POLICE UNION PARTY TO LAWSUITE OPPOSES THE REFORMS
Soon after the entry of the CASA on November 10, 2014, the police union intervened in the lawsuit and became a third party to the case to advocate union interest in city policy. The police union has been at the negotiating table for 6 years over the use of force and deadly force policies and has sat in the court room during all the hearings. It was the police union that was a major contributing cause for a full one-year delay in writing the new policies.
It was on September 10, 2018, at a status telephone conference call held with the Federal Judge assigned the case that Federal Monitor Dr. James Ginger first told the federal judge that a group of “high-ranking APD officers” within the department were trying to thwart reform efforts.
The Federal Monitor revealed that the group of “high-ranking APD officers” were APD sergeants and lieutenants. Because sergeants and lieutenants are part of the police bargaining unit they remained in their positions and could not be removed by the APD Chief. Federal Monitor Ginger referred to the group as the “counter-CASA effect.” Ginger described the group’s attitude as “certainly ambivalent” to the reform effort and the CASA. According to the transcript of the proceeding, Dr. Ginger told the Judge:
“The ones I’m speaking of are in critical areas and that ambivalence, alone, will give rise to exactly the sort of issues that we’ve seen in the past at the training academy. … So while it’s not overt, you know, there’s nobody sabotaging computer files or that sort of thing, it’s a sort of a low-level processing, but nonetheless, it has an effect. … It’s a small group, but it’s a widespread collection of sworn personnel at sergeant’s and lieutenant’s levels with civil service protection that appear to be, based on my knowledge and experience, not completely committed to this process … It is something that is deep-seated and it’s a little harder to find a quick fix or solution to it, but I think, in the long term, by having this foundation with new leadership and a new direction from the top down, we should be able to get through this and survive it.”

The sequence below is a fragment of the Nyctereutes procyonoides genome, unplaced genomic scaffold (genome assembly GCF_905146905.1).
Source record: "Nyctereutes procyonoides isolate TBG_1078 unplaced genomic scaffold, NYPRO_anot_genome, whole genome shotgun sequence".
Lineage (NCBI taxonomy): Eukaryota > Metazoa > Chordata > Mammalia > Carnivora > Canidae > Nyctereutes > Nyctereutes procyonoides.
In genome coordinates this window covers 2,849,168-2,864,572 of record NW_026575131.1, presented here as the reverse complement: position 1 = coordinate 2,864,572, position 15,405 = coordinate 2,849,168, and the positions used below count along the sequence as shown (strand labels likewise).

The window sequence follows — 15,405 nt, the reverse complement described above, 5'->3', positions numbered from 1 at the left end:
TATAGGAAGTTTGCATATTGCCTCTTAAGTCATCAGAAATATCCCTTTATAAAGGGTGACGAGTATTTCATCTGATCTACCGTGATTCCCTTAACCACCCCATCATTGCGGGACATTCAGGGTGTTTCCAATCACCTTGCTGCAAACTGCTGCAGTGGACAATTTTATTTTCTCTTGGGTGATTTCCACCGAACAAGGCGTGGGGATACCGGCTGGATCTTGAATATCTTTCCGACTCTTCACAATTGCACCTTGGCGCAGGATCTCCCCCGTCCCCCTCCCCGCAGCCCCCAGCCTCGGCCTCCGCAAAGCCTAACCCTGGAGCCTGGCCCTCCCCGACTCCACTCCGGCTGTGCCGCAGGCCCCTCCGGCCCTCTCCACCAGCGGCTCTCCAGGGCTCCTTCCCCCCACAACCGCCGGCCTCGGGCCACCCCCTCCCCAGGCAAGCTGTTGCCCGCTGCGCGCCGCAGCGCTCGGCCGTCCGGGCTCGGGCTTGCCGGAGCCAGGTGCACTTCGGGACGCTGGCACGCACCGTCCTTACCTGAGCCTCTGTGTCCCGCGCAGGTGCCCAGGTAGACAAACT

The entire 53-page transcript of the conference call can be read here:
The 10th Federal Monitor’s report provided specific examples where APD, after 4 years of implementing the reforms, are still resisting the reform effort.
“Some members of APD continue to resist actively APD’s reform efforts, including using deliberate counter-CASA processes. For example: